It isn’t just the way you use electricity in your home office which affects your overall emissions. Buying the right computer or other technology can make a big difference in saving energy whilst working. Embrace your freedom from generic office computers and choose one with some decent eco credentials. If your computer use doesn’t stretch much more than using the internet, typing or making spreadsheets, it may be worth choosing a laptop over a desktop. The most eco friendly models of laptop use less than 35 watts when in use, and consume as little as 2 watts when in sleep mode. If choosing a desktop computer, the most efficient models will run on less than 75 when running, and less than 4 in sleep mode. It also pays to look for accreditation such as the EU Energy Star to guarantee the most efficient technology in your home office.

If your computer use is limited to basic internet access, consider buying a netbook or tablet, which allow you to access the whole of the world wide web, without extra computer features which you may not need.


Choose eco friendly office furnishings when setting up your workplace at home. After all, it’s your office now, you can use whichever furniture you want! Forget mass-produced plastic chairs and cheap MDF desks- why not breathe new life into a second hand, wooden desk or see if anyone is getting rid of an old office chair. If buying new, look for accreditation from the Forest Stewardship Council, or choose furniture made from sustainable materials such as bamboo.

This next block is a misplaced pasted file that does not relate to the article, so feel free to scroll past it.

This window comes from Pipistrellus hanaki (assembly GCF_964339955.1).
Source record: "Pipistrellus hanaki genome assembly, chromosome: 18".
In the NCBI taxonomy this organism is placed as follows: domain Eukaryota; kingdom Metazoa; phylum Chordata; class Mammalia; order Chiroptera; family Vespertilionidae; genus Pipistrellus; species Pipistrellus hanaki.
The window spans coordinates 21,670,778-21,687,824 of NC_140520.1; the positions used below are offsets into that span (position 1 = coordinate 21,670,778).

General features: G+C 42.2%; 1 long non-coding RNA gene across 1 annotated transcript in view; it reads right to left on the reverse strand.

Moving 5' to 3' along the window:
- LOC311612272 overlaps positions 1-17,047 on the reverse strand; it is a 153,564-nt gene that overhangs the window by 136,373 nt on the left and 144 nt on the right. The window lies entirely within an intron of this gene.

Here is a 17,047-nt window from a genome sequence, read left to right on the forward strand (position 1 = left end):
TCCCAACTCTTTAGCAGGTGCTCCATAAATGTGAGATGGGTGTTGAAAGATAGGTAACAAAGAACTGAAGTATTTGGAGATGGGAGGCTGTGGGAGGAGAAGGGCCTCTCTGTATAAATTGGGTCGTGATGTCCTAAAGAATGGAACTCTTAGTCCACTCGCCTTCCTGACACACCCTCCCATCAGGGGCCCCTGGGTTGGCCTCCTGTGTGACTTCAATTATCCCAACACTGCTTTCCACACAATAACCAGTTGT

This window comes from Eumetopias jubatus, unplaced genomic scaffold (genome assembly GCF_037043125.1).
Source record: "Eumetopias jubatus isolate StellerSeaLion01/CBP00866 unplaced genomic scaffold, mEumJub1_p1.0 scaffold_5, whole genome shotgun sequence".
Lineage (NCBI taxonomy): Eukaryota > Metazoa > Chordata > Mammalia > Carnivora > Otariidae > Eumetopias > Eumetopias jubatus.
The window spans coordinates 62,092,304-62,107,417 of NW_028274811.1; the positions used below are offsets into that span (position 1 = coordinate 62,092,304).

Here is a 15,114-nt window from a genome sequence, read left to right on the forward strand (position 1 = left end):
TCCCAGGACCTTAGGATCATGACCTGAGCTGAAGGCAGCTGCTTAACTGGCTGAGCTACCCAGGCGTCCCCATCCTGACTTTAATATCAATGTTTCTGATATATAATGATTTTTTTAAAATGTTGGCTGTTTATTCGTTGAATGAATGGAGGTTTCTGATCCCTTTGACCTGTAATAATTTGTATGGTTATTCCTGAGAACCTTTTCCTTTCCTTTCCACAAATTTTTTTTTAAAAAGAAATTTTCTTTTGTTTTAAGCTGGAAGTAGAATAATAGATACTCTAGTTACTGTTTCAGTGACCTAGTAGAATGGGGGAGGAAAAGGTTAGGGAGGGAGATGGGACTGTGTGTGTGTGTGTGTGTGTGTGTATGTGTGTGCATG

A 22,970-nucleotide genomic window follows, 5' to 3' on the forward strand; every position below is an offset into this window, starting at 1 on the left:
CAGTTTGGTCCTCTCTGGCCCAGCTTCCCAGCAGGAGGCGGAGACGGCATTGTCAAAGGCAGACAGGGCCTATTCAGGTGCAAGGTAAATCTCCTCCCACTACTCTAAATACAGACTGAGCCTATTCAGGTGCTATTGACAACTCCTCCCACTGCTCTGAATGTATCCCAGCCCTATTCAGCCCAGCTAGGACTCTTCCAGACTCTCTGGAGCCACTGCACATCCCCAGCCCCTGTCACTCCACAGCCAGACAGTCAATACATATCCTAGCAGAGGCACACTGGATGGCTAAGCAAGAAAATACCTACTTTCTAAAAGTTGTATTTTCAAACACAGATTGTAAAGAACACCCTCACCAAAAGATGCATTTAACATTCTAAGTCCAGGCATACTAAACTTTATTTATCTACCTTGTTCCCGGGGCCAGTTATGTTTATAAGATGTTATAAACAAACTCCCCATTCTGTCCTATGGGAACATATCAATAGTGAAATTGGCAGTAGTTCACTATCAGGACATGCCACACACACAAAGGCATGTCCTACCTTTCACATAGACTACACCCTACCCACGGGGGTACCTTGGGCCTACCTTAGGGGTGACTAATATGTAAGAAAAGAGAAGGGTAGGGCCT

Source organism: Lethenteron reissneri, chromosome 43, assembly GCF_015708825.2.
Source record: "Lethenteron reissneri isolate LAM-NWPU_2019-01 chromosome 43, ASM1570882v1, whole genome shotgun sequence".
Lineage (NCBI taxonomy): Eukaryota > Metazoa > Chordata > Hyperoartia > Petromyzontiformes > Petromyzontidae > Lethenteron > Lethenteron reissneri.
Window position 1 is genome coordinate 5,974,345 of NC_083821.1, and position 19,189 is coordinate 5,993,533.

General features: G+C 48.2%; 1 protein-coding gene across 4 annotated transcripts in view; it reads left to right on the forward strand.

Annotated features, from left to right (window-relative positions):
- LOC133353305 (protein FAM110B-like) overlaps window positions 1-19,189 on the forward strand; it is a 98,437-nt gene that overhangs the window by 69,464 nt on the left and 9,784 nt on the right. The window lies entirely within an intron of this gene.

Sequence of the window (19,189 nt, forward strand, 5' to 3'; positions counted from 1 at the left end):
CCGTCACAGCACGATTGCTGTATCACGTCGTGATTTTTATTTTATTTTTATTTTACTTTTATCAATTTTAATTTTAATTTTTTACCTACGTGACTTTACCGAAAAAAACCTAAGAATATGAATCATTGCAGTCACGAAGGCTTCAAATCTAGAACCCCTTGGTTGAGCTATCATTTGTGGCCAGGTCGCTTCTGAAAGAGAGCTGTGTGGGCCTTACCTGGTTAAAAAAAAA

When you first start out, creating your eco office from an empty room in your home can be tricky. Ask around- you may find other local business owners who are having an office clear out and you may find yourself a few bargains.

Change your habits

Let’s face it, if you’re reading this and choosing to work from home as a way to reduce your carbon footprint, you probably already have a number of energy saving, waste-reducing measures in place at home. Working in a building powered by solar panels, which implements rain water collection and recycles regularly is always going to be a greener choice than one which doesn’t, especially if that place happens to be your home. A lot of the time, however, a conscious change in habits is needed for the eco benefits of working at home to be felt.

  • Try to restrict the number of pages you print or photocopy each day. Keep your files well organised in order to keep important documents safe, but paperless. This makes it easier to share files via email whilst keeping your office free of clutter.

  • As you would in the rest of your home, make recycling an integral part of keeping your office clear of clutter and free of waste. Reuse paper and other stationary when you can, and of course, if you do have to use paper, choose the highest percentage of post-consumer recycled paper available.

  • Try to always be mindful of the resources you use in every task. If you already live a green lifestyle at home, switching to using a green home office should be no different, and can allow your work life to be just as sustainable as your down-time.

You can find some tips on how to improve your productivity and maintain a positive frame of mind whilst working at home, here.

Image sourced: Kathy Ponce